The Problem doesn’t appear to be easily resolved as it’s multi-faceted as most things are on this level.

  1. Any cuts to the Federal Budget would help to stem any threats from future inflation or deflation if things collapsed
  2. Any cuts to the Federal Budget would have an impact on unemployment and GDP, thus pushing us towards a recession.
  3. Any increase in revenues to offset cuts, would have an impact on lowering GDP and employment.

As we can see, there is no solution which somehow isn’t attached to negative consequences.  So while your favorite flavor political party is arguing the other side is wrong…they’re all somehow right.  What they continue to ignore is the consequences of their own opinion.  Thus we’ll look at it for them.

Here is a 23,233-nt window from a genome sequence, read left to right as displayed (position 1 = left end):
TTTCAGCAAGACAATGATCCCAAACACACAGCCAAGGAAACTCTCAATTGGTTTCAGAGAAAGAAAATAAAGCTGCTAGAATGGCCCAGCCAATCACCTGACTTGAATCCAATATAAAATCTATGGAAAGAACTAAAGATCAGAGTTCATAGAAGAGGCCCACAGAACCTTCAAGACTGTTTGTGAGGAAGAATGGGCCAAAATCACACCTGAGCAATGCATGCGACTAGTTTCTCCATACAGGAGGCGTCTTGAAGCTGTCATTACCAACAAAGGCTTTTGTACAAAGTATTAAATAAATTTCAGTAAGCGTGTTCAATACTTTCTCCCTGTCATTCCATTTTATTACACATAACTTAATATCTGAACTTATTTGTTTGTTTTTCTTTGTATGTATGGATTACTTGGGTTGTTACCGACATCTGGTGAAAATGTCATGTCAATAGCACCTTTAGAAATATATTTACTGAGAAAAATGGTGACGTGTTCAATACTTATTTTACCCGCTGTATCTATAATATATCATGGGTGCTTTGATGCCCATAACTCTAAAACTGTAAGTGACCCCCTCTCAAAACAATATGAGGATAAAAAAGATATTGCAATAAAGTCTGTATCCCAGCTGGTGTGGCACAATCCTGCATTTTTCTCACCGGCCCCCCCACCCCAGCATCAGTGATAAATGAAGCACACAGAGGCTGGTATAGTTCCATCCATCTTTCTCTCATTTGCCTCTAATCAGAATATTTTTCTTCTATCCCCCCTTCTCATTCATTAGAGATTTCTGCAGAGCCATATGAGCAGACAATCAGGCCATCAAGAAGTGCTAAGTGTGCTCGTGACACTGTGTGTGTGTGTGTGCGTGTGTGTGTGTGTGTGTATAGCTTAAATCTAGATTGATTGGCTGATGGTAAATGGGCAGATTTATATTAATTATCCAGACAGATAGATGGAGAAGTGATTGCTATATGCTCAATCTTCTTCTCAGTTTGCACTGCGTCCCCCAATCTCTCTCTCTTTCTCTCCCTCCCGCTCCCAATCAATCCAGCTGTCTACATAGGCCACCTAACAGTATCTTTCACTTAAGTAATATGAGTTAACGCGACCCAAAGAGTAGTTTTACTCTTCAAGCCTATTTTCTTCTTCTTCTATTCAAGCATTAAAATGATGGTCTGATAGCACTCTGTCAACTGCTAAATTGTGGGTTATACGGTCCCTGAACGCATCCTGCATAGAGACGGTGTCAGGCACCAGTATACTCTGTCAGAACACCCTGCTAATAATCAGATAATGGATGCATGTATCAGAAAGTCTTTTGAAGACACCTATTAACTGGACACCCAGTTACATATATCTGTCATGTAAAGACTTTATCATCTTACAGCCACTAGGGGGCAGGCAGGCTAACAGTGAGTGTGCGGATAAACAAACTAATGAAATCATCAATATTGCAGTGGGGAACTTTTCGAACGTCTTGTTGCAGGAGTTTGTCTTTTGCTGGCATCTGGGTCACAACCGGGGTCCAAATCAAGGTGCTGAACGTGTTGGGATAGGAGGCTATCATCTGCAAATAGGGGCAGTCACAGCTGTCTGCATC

Democrats – It is true that raising revenue could stem some of the cuts and produce a larger federal budget.  And while the mantra recently seems to be “tax the rich, they can handle it” what most people don’t understand is that the rich are often very clever and tied in politically with the people you’re telling to tax them.  So while the original intention is to increase taxes on those making loads of money, those people usually shift around their assets to be taxed the least, including moving things offshore (which if documented isn’t illegal).  So some will be clever and find manners to avoid paying too much (thus defeating the purpose) and others that do pay will then reduce employee monies (highering, growth, benefits…).  This isn’t as extreme as the right likes to pretend but nearly every economist on the planet (save maybe Paul Krugman) will tell you that it has some impact on growth, employment and GDP in a negative fashion.  That’s not good, but is it the best of all solutions?  We shall see.